Fairy tale comes true for Anastasia

PUBLISHED : Sunday, 28 March, 2010, 12:00am
UPDATED : Sunday, 28 March, 2010, 12:00am

If modern-day fairy tales do come true, Anastasia Khamova might well be living one.

The captain of the 15-a-side Kazakhstan team may have a famous name but her achievements rank up there with anyone called 'Anastasia'. 'Many young girls and women like my name, as they associate it with the Disney story or the pop star of the same name.'

Her effervescent smile cannot belie the mix of pride and humility still pumping through her veins after helping change the course of rugby sevens forever.

The 29-year-old from Almaty was one of six players from around the world who presented the case for rugby to return to the Olympics. Final rehearsals in Lausanne and then London led to the ultimate presentation: An audience with the 140-strong board of the IOC in Copenhagen last October. 'Whereas normally countries play against each other, in this case the group of six individuals from around the world became a unique team,' she said.

Like any sporting success, it is not the individual that wins, it is the team.

'Like a good game, there was the incredible desire to win for all of us as a team. There was much emotion. There was more pressure than in a game of rugby. Even if you are competing at the top level, there is your whole country behind you. In this case we felt the whole of the rugby world was behind us. And we didn't want to fail.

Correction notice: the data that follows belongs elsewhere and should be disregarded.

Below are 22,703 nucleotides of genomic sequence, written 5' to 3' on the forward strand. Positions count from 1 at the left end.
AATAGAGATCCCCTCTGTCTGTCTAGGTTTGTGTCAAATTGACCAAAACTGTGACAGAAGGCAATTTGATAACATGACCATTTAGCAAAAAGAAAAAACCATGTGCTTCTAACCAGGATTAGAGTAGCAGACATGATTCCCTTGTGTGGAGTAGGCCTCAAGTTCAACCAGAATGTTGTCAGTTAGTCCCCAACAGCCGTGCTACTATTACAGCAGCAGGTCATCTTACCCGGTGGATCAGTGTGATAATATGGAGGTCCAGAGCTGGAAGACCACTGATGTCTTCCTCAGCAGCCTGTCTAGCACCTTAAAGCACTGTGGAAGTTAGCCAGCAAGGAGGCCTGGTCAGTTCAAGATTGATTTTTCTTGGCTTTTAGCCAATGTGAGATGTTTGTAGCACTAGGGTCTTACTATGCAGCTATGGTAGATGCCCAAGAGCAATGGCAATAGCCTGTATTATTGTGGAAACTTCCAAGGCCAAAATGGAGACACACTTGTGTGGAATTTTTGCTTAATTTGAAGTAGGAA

'In my speech, I spoke from the heart. That was not difficult, as I believe in rugby, and spoke in my native Russian tongue. I talked about Kazakhstan as an unknown country for many, and as a lesser known rugby nation.'

In effect, Khamova had the whole of her country behind her. 'Although my country is unknown to many, my family, friends, the whole country watched the presentation to the officiators on the internet. This announcement to have rugby sevens in the Olympics will be important for all Kazakhstan people, it will be important for the game of rugby around the world.'

Kazakhstan declared itself an independent country in 1991 and rugby has since grew quickly for women. In a reversal of the norm, women took the lead. 'Women have been competing internationally in rugby since 1994, whereas men only started to qualify this year,' she said.

Kazakhstan is the ninth largest country and bordered by Russia, China, Kyrgyzstan, Uzbekistan and Turkmenistan.

'It is regarded as Eurasia and for this reason I was chosen as I have competed in many rugby World Cups,' Khamova said. 'Kazakhstan is regarded as Asia. I always enjoy competing against Hong Kong in the Asian Five Nations. Last year, we were second behind Japan. I've been playing rugby for 10 years and I like it for the fight; the emotional fight. I like the skills, speed and challenges ... and I like strategy.'

Khamova says she will not play in the Olympics in 2016. 'These days, I play 15-a side rugby. I hope to be doing at the Olympics in Brazil what I am doing at the Hong Kong Sevens this weekend. I will be refereeing.'

Whatever she does, she will never forget her IOC journey. Nor will she forget the friendships forged. 'More than any other sport, rugby is like a family. Rugby people all over the world always unite and help each other. I spoke of this in my presentation ... Those nine days in Copenhagen gave me a new family that I will never forget.'